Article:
Some eight decades after the Nazis killed one of his ancestors and more than a decade after launching a legal battle, Timothy Reif ’80 *85 and his family have taken possession of seven paintings by the celebrated Austrian painter Egon Schiele that had been owned by their family until they were stolen by the Nazis.
On Sept. 20, Manhattan District Attorney Alvin Bragg, flanked by other law enforcement officials and Rief, handed over seven paintings that had been relinquished by the Museum of Modern Art, the Morgan Library & Museum, the Santa Barbara Museum of Art, and private collectors Serge Sabarsky and Ronald Lauder.
Bragg, whose office had asserted jurisdiction because the seven works had at one time been in the possession of a Manhattan-based dealer, called the return of the paintings “historic and groundbreaking” and praised Reif’s lengthy legal battle.
Standing between five of the seven paintings at a news conference, Reif applauded Bragg “for taking the right side of history” and said the return of the artworks “reminds us once again that history’s largest mass murder has too long concealed history's greatest robbery.”
The paintings had been owned by Fritz Grünbaum, a renowned cabaret performer, songwriter, and director in pre-World War II Vienna who is believed to have been an inspiration for the Joel Grey character in the Broadway musical and film adaptation of Cabaret.
Grünbaum, the first cousin of Reif’s paternal grandfather, moved in artistic circles, ultimately collecting several hundred artworks, including an estimated 70 by Schiele; many have vanished into the historical mists. That’s because when the Nazis invaded Austria in 1938, Grünbaum — a critic of the Third Reich and a Jew — tried to flee, but he was recognized, arrested, and sent to Buchenwald and then Dachau, where he died in 1941. After Grünbaum’s wife died the following year, also in a concentration camp, the collection vanished.
Reif told PAW that the return of the paintings was especially poignant coming in the period between the Jewish holy days of Rosh Hashanah and Yom Kippur.
Reif said in the interview that it was “chilling to think that the last time the works were all together, in his possession or that of his family, was in his apartment in 1938 when he was arrested and deported to Dachau.”
Reif, who is now a judge at the Court of International Trade in New York City, and his allies won their first victory in 2014, when a Schiele watercolor, Town on the Blue River, was sold by the Christie’s auction house under an acknowledgment that Grünbaum was a previous owner, with a share of the proceeds reserved for his heirs.
In 2019, a New York trial court ruled in favor of Reif’s family and against a London art dealer who had claimed ownership of some works. Then, in 2022, the New York Court of Appeals upheld the lower court’s decision, 5-0. Justice Anil Singh wrote, “We reject the notion that a person who signs a power of attorney in a death camp can be said to have executed the document voluntarily. ... Any subsequent transfer of the artworks did not convey legal title.”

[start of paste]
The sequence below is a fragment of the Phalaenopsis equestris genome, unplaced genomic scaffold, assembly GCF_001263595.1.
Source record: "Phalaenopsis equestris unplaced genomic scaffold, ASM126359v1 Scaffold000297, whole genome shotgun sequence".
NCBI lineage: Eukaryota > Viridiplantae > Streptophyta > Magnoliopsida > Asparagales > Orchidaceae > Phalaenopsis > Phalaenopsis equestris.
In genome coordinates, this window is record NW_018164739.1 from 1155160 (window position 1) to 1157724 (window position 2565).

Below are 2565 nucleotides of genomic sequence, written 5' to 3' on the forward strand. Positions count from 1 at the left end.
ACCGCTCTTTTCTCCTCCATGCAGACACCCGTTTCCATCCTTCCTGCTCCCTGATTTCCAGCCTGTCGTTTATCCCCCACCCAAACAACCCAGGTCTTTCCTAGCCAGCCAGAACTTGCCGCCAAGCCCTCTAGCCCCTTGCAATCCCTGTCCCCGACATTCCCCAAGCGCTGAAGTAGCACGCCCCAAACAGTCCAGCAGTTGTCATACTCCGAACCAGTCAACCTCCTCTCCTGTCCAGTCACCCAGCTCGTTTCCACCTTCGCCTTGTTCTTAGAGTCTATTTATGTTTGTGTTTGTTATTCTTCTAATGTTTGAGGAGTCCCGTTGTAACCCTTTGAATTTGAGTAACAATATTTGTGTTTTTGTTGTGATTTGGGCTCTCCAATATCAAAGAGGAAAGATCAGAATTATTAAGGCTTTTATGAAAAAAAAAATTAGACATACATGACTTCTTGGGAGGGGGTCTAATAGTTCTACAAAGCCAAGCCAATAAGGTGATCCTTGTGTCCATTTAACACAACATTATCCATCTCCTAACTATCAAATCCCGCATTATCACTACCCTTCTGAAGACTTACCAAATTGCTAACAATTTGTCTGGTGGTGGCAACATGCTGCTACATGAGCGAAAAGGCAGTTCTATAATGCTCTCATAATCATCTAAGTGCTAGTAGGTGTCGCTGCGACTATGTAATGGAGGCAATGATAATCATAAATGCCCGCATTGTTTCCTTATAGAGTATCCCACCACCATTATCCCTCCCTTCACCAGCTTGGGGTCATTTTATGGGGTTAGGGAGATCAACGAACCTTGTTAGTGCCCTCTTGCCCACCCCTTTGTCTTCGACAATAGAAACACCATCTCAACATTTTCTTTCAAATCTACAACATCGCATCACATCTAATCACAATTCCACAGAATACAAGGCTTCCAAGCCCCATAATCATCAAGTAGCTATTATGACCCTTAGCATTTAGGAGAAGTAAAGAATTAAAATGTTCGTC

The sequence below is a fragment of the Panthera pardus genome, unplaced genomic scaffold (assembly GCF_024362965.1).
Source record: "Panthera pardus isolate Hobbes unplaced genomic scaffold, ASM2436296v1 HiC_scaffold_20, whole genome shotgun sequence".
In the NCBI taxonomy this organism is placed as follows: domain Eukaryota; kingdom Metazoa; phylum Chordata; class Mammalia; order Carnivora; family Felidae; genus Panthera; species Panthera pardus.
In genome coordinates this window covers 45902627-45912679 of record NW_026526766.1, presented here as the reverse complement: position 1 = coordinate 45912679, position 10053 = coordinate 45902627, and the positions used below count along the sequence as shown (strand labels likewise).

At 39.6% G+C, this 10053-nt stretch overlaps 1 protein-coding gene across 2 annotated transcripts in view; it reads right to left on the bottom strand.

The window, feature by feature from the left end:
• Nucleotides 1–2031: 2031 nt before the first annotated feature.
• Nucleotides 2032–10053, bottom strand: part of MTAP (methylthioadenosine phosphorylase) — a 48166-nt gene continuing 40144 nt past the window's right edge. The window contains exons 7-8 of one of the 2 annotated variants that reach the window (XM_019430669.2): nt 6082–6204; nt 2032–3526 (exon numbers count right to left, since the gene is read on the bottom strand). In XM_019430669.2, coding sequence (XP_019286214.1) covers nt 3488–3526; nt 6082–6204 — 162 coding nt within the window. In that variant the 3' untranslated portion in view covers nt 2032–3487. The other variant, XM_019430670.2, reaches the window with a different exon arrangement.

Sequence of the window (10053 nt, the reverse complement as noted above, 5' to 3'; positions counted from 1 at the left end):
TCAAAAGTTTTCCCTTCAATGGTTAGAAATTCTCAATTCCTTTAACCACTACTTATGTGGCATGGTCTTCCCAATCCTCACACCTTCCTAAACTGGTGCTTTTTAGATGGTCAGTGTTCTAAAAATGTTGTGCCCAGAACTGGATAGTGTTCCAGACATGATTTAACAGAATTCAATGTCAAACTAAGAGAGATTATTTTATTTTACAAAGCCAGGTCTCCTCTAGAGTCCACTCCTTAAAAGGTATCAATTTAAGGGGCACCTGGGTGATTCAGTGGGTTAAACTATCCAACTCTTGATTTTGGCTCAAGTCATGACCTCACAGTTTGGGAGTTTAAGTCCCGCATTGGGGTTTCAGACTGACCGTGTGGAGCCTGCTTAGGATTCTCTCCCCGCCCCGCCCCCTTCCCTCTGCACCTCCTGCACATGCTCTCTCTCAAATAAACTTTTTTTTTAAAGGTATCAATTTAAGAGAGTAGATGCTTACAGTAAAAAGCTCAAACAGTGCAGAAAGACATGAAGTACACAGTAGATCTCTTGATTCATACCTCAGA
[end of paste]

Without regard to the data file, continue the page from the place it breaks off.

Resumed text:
This court victory helped give a legal basis and momentum to the Manhattan DA’s investigation. Bragg’s office was able to convince the owners of the seven works to return them. Earlier this month, the office used the same legal basis to seize works by Schiele that had been held by the Art Institute of Chicago, the Carnegie Museums of Pittsburgh, and the Allen Memorial Art Museum at Oberlin College. Continued litigation is expected for these works.
Reif’s family has pledged to donate their share of expected proceeds from an auction at Christie’s in New York to a foundation established in Grünbaum’s memory in 2022, the Grünbaum Fischer Foundation. The foundation will support young artists and freedom of expression in underserved communities — principles that Grünbaum cherished, Reif told PAW in 2022. The first award has been made to Edwin Miranda, a recent high school graduate who is studying jazz piano.
The works returned this week are valued between $780,000 and $2.75 million each, according to the New York Times.
Grünbaum had more than 400 artworks at the time of his arrest, including 81 by Schiele. “We have confidence that the District Attorney’s ongoing criminal investigation will uncover additional artworks,” Reif said.
At the press conference, Reif urged listeners that when viewing these artworks, they should “imagine Fritz and Elizabeth in their lively Vienna apartment, singing, dancing and cracking jokes. Remembering their lives defeats Hitler’s plan to erase this brave Jewish man’s name from the book of history.”